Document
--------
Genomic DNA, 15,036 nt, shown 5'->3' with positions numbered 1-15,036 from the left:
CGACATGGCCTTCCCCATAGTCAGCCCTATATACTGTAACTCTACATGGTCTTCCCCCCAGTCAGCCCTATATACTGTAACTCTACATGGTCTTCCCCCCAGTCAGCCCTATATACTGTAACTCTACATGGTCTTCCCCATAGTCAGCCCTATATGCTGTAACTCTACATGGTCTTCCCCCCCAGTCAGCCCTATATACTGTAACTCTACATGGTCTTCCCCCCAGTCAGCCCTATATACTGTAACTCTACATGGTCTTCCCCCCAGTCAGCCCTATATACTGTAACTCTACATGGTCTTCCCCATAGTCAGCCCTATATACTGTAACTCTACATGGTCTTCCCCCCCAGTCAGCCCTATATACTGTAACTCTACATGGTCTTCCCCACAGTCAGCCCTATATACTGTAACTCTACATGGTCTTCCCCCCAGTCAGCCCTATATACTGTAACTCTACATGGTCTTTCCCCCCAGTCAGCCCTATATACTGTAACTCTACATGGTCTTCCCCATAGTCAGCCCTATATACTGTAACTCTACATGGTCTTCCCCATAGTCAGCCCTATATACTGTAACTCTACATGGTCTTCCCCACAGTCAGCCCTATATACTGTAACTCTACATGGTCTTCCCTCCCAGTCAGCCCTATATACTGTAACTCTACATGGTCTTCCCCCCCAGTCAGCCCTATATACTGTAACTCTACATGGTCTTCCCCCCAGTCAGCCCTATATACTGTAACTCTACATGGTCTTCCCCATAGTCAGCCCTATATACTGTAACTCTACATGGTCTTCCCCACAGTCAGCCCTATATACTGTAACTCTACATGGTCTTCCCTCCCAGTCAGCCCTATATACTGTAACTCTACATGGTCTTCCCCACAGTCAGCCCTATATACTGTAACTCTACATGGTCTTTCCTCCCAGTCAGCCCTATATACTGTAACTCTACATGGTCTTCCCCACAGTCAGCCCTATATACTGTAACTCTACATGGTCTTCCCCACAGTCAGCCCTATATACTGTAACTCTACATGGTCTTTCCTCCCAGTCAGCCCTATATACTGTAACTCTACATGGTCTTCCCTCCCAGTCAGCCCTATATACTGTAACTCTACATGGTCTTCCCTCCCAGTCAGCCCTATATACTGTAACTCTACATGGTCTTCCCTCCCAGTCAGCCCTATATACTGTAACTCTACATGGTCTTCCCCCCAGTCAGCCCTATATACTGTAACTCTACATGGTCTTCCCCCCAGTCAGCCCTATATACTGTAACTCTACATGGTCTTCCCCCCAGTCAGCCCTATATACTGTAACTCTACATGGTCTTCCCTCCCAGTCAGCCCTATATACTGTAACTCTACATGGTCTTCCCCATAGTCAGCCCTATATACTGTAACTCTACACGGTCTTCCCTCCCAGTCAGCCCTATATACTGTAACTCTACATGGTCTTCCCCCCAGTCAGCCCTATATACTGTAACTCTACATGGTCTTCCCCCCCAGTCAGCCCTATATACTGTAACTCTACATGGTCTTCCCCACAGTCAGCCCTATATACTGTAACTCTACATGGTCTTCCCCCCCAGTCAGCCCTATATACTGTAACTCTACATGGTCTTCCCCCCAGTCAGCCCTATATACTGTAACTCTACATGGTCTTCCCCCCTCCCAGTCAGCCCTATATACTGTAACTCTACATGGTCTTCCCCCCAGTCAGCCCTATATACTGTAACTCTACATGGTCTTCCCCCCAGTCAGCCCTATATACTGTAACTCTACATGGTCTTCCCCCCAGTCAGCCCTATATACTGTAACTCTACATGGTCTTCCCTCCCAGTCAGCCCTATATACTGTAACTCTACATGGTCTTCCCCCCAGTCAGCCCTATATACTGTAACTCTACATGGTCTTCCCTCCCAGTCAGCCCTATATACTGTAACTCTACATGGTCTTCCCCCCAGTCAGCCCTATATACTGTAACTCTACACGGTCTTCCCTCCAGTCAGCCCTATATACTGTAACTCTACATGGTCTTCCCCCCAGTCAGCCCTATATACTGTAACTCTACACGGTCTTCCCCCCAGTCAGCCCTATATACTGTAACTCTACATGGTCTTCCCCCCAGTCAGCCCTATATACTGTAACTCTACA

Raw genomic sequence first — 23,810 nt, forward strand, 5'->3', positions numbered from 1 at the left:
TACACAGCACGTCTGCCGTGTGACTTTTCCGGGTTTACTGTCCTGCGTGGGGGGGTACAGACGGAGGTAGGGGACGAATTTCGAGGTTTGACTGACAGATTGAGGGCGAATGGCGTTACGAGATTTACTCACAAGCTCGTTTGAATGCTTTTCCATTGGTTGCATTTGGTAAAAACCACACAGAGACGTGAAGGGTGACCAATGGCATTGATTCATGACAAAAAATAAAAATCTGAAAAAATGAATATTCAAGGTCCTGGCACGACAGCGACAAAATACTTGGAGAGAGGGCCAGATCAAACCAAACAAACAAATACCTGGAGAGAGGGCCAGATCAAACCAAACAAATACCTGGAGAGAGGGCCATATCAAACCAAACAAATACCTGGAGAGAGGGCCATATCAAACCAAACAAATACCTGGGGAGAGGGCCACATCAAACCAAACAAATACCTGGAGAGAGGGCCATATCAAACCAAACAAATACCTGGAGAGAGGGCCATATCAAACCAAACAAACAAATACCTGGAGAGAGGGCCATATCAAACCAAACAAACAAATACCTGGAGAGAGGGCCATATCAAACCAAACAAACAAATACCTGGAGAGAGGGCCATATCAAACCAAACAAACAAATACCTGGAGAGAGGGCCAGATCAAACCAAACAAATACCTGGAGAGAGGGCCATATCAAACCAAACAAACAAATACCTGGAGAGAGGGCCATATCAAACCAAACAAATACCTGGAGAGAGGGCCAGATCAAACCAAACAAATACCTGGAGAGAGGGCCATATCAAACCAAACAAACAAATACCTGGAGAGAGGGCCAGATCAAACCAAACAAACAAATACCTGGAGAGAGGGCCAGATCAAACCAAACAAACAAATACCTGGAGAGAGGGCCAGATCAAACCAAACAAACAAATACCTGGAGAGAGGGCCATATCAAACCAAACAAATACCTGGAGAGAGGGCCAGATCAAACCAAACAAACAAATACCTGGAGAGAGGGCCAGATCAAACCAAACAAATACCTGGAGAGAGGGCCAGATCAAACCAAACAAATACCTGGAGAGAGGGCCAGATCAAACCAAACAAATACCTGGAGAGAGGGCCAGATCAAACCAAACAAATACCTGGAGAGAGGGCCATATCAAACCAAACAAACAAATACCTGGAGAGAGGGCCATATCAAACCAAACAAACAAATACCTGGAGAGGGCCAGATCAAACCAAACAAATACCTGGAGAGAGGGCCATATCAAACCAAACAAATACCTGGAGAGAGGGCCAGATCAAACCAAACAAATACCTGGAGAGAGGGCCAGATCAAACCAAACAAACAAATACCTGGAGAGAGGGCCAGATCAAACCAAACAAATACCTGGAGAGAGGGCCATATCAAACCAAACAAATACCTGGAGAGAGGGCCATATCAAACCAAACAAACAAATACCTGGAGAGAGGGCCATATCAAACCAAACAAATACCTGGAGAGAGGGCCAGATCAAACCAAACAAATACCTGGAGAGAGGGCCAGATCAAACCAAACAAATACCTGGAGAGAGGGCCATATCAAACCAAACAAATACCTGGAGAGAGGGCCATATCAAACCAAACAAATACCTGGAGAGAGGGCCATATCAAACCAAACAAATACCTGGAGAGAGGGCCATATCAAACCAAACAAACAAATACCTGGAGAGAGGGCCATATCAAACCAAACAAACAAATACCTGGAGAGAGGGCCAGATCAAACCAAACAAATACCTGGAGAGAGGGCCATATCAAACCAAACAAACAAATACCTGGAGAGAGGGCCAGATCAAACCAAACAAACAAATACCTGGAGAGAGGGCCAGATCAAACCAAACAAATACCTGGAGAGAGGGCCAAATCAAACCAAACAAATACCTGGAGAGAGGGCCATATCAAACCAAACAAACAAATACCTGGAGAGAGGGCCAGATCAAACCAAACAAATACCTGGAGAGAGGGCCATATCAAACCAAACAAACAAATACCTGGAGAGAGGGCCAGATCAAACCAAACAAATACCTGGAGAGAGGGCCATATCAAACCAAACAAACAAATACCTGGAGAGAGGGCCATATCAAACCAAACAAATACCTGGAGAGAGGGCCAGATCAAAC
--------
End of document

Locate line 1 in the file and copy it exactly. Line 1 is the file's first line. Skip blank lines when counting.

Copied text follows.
Genomic DNA, 15,036 nt, shown 5'->3' with positions numbered 1-15,036 from the left: